I was born in Dublin in 1974 and grew up in Dalkey, a small village about nine miles from the city centre. As a young adult I travelled a lot – summers in America, a year in Australia, a few years in London. In 2011, I moved to New York City where I live now with my wife. I’ve published four novels. I love to teach creative writing. Those are some facts about me, but if you really want to get to know me, probably the best way to do it is to read the answers to the top three questions people tend to ask when they find out you write novels:
“Did you always want to be a writer?”
Yes. Reading my Enid Blyton books as a child I’d be so sad to be finished I’d start to make up my own stories and adventures for her characters. At school, when others moaned about having essay writing for homework, I didn’t mind at all, and I’d look forward to my own characters coming alive on the page. During my teens I read anything and everything. When I came across certain lines that described so exactly things that I had felt deep inside but never expressed or heard expressed, I copied them into a small hard backed journal and revisited them often, awed anew each time by the power of even the simplest of words when put in the right order. After college I travelled to Australia, in part because I didn’t know what to do next. It was there, in a dingy room with one bright, brilliant window in Balmain, that I remember reading something John Irving wrote about how doing anything other than writing would be “vaguely dissatisfying”. Reading his words, some part of me knew that I felt the same way and that it wasn’t about becoming a writer, as much as accepting and embracing that being a writer was already part of who I was – whether I was ever published or not.
“Where do the ideas for your novels come from?”
Ideas for stories – for novels – come from anywhere and everywhere. If I am in the right headspace everything has the propensity to be an idea; a snippet of overheard conversation, a doorman outside a building at night, the way the light falls on the trees. If I’m not in the right headspace – by which I mean not being present to my own experience because I am too caught up in the past or the future – the best idea will slip by, unnoticed. That’s one of the reasons that in my classes I don’t just work with students on the craft itself, but the idea of looking at things with a sense of wonder and curiosity and experiencing our experiences in a fresh and new way.
Of my four novels so far none are my own story – or even close to it – but each includes aspects of experiences that relate to my life. Typically, it’s a kind of percolation process, starting a novel. The first thing that comes for me is the character’s voice and then, some sense of the situation or set up he or she is in. As I get deeper, I notice that the plot and story is being formed by things I have seen or been influenced by. I’ve written a lot about how a visit to The Old Slave Mart museum in Charleston was the germ of an idea for my latest novel I’m Right Here and I don’t think it’s a coincidence that I was working with homeless and formerly homeless people in New York when I wrote How Many Letters Are In Goodbye?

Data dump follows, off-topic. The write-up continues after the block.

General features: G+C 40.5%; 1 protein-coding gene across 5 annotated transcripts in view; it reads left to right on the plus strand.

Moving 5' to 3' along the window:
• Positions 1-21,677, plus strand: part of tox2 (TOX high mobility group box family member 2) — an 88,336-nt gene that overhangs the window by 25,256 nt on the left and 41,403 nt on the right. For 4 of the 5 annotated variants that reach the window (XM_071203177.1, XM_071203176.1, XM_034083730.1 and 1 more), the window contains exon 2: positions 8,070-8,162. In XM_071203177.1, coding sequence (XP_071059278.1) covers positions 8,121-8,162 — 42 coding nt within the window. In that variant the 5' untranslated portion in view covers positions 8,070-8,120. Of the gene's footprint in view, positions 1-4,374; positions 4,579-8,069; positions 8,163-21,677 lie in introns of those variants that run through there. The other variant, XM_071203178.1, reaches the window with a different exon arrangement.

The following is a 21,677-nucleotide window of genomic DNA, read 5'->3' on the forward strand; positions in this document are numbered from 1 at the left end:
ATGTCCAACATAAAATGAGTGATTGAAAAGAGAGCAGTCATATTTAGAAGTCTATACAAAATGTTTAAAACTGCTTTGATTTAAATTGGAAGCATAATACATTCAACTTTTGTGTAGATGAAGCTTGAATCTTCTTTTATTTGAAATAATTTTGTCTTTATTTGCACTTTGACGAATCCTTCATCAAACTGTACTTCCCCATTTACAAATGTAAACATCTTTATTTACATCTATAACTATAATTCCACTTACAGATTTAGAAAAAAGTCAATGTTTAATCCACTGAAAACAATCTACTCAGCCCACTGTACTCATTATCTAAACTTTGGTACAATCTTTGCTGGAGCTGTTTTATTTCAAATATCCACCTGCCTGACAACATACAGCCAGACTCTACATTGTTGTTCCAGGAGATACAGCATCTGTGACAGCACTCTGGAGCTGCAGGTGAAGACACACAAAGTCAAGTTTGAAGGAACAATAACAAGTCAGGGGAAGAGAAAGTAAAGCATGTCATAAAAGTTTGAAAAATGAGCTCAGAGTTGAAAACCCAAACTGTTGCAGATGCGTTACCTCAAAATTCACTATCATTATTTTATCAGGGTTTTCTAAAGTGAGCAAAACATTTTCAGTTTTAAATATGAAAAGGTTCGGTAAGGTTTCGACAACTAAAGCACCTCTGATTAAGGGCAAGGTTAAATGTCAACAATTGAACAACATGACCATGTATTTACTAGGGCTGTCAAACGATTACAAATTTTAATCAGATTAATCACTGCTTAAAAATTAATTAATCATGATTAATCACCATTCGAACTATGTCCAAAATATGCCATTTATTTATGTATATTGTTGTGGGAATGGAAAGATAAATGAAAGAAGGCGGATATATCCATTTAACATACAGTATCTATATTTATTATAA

“What’s your writing process? Do you write every day?”
Okay, so that’s two questions, but they usually go hand in hand. The answer to the second question is “no” at least not most of the time, or, to qualify the answer –not creatively anyway. I journal every day, but usually because of my schedule, I get to work on my fiction about twice a week. As you can imagine, this time is precious and I make the most of it. That and a deadline are two of the more motivating factors for me!
I very rarely write at home. Part of my creative process is getting out, for a run or even just a walk around a certain part of the city, then finding somewhere to write – usually a quiet café. For my most recent book I’m Right Here, Brooklyn was my writing zone and I had this perfect quiet café in the heart of Brooklyn Heights to write in – which unfortunately was a bit too quiet because it closed down! Even though it took me the guts of an hour on the subway every day to get there, my creative process would start as soon as I left the house, listening to music or thinking about the characters, so that by the time I got to my spot in the café I was primed and ready to go. Now I’m working on a new novel and I’m finding myself drawn to Washington Heights which is a mostly Dominican area in the north of Manhattan. A large part of writing for me – especially in the early stages – is that it has to feel fun, it has to feel like an adventure.